Underclassmen will likely see the finished products of football, basketball rebuilds
August 20, 2017
I am entering my fourth year at the University of Illinois. I have a little brother who is just starting his freshman year, and I am extremely jealous of him. Not only because he is going to get the whole freshman experience and has way more time left here than I do, but because he has a lot better chance of being at this school when it finally has strong basketball and football programs.
To the common fan, college athletic programs are judged by how good their basketball and football teams are. When I am talking to my friends who go to Alabama, Kentucky or Ole Miss, it doesn’t matter that Isaiah Martinez is the greatest wrestler the NCAA has seen in years, or that our men’s tennis team and women’s volleyball teams are perennial top 25 teams. They always seem to have a better basketball and football team.
Those teams are all incredibly fun to watch, and the athletes are outstanding, but no matter how good they are, it just doesn’t quite compare to the energy or the bragging rights that a great football or basketball team can bring to a campus.
The best word I can think of to describe our basketball team during my time here is underwhelming. The Illini did not make a single NCAA tournament since I have been here. Not even an all-time Illinois great in Malcolm Hill got to see Illinois in the bracket. Former head coach John Groce could never get the big win he needed, and it was incredibly frustrating for the fan base. That, combined with major recruiting loss after major recruiting loss resulted in a lot of underachieving seasons.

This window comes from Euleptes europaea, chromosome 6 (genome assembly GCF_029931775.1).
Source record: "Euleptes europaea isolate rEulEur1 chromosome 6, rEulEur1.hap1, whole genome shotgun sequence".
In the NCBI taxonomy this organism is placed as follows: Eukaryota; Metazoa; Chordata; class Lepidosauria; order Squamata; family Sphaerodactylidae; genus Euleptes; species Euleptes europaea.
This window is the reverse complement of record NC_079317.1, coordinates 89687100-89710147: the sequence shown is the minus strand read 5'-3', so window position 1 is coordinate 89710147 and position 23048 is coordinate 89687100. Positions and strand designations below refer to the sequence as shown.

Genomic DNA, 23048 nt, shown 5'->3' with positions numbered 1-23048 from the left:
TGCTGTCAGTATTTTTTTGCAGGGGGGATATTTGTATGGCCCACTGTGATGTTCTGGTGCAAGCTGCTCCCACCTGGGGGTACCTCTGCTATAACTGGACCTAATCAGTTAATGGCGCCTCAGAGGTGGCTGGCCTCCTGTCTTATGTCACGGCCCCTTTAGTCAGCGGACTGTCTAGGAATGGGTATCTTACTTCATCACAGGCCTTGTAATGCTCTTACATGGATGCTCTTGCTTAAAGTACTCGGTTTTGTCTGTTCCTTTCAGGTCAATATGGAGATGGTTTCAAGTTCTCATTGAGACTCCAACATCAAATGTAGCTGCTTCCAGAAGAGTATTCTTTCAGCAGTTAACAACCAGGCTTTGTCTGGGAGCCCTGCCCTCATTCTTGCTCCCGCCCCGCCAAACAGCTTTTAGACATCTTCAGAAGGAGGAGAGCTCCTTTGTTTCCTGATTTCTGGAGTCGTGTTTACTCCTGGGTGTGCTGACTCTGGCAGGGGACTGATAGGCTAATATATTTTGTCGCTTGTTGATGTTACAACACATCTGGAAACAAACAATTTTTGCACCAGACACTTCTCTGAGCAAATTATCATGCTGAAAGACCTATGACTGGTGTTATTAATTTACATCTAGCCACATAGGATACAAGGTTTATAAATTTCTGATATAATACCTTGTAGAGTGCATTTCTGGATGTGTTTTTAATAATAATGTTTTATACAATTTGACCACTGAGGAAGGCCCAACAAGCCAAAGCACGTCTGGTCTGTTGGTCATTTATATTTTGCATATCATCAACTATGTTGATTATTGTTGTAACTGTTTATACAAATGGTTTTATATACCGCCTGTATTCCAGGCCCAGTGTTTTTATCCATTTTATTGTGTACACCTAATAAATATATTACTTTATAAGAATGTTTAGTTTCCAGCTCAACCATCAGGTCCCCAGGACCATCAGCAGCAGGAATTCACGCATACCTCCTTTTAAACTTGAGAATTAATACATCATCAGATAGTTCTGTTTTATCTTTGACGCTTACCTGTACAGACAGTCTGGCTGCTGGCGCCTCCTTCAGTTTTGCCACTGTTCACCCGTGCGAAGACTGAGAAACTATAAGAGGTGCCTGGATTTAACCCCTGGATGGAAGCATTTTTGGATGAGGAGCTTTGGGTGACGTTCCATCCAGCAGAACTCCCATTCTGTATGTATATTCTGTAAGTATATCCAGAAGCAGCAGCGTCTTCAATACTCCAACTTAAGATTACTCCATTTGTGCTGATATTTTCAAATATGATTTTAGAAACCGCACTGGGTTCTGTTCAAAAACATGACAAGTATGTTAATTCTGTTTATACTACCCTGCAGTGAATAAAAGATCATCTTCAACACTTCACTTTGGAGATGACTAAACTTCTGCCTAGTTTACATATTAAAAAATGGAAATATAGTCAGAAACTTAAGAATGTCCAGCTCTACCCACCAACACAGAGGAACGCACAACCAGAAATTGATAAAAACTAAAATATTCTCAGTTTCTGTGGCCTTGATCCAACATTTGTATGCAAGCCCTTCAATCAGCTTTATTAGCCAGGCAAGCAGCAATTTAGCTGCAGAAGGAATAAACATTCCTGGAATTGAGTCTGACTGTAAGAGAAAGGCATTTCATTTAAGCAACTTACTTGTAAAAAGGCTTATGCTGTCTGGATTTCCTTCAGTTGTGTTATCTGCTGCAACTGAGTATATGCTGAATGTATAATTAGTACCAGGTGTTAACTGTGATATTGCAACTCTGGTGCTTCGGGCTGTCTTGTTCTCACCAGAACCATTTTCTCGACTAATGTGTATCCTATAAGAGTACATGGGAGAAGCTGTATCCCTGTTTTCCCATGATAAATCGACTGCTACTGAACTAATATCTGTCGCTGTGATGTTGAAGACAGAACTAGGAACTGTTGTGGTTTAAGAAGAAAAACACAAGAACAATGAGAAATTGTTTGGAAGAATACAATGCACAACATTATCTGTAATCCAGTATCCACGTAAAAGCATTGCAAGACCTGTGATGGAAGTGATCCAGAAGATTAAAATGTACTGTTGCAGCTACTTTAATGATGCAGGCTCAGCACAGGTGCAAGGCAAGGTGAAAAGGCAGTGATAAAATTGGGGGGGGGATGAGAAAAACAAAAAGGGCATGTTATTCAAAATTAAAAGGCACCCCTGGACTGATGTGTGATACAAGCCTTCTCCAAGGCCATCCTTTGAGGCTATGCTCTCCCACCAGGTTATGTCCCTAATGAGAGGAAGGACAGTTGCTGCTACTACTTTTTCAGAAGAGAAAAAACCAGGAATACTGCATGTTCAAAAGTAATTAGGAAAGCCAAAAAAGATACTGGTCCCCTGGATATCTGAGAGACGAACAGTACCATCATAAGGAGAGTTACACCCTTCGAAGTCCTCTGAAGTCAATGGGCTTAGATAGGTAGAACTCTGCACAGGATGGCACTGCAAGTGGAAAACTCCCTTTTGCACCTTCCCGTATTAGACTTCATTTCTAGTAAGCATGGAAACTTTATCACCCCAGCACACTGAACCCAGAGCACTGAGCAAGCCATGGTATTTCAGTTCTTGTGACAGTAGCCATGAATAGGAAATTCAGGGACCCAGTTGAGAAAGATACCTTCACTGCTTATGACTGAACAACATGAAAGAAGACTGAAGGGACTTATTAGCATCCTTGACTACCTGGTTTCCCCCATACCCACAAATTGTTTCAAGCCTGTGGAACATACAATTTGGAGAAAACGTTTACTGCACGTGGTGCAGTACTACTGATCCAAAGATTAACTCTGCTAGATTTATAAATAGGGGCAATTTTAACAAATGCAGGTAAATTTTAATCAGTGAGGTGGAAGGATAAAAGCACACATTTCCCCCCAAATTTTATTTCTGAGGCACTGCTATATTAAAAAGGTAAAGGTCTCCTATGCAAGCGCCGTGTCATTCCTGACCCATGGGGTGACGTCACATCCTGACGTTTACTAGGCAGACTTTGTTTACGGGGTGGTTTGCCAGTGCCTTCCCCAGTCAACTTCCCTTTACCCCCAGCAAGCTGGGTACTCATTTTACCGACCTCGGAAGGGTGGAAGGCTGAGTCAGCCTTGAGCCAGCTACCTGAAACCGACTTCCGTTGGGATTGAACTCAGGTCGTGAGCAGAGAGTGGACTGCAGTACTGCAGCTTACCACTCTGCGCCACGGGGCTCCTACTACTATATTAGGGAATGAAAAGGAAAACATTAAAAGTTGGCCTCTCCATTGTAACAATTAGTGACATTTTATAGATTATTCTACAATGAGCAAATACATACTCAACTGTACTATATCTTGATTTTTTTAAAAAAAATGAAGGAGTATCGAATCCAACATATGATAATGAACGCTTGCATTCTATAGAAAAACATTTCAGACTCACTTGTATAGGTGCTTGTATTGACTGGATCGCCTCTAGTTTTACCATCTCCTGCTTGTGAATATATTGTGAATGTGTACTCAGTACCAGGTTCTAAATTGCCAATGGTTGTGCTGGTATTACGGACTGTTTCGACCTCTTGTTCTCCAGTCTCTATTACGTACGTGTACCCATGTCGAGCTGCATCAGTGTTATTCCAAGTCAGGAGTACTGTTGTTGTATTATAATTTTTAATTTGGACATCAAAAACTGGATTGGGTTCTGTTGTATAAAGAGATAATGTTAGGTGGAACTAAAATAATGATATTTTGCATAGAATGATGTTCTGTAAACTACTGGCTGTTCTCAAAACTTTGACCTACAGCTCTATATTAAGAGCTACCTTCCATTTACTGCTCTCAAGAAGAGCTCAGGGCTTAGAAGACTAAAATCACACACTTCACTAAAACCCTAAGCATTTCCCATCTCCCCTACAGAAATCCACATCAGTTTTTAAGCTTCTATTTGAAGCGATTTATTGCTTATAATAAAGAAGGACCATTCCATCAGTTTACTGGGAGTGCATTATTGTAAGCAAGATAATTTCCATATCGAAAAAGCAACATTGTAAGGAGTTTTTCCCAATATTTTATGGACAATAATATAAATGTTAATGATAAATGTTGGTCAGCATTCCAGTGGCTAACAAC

Football started promisingly my freshman year by making a bowl game, but a major scandal led to the firing of former head coach Tim Beckman. At that point, it looked like the football team was dead and buried.
But the fate of both programs changed in the past two years. First came Josh Whitman, the new athletic director that promised to turn around the school’s major programs. His first move, and I mean literally his first move, was firing Bill Cubit and hiring Lovie Smith. Immediately, Illinois football was back on the map.
After another disappointing season for basketball, Whitman fired Groce and brought in Brad Underwood as the new head coach.
Both sports are a long way from the top. They are both projects. Both teams are extremely young. Both new coaches have shown they can recruit big players in the state. Smith coached through last year with the hand he was dealt. The Illini did not do well, finishing with a 3-9 record. But now, after a full off season of recruiting, it is Smith’s turn to start stacking the deck.
Due to the lack of inexperience in both programs, neither me, nor my brother will likely see them go too far. But I think when he is in my shoes as a fourth year, he will be able to confidently argue his teams are just as good as his friends’ teams, or even better.
By then, Smith will have a roster full of players hand-picked specifically for his system, and Underwood’s now-promising freshmen — like Mark Smith and Trent Frazier — will be veterans that are playing with the top teams in the Big Ten.
My little brother and all of the other underclassmen will get the perks of watching both the process and the finished product of both of these programs. I hope they don’t take the experience for granted. I saw this campus go through the lows for both programs. I never got to see the highs. The underclassmen will see the process, and I can speak for that part. It has been fun to watch so far, but I would give anything to be able to see the finished product through the eyes of a student and not some old alumni.
In a couple of years, my brother will take the place of my friends that go to Alabama, Kentucky and Ole Miss, telling me about how his basketball and football teams are way better than the ones that were there when I went to school.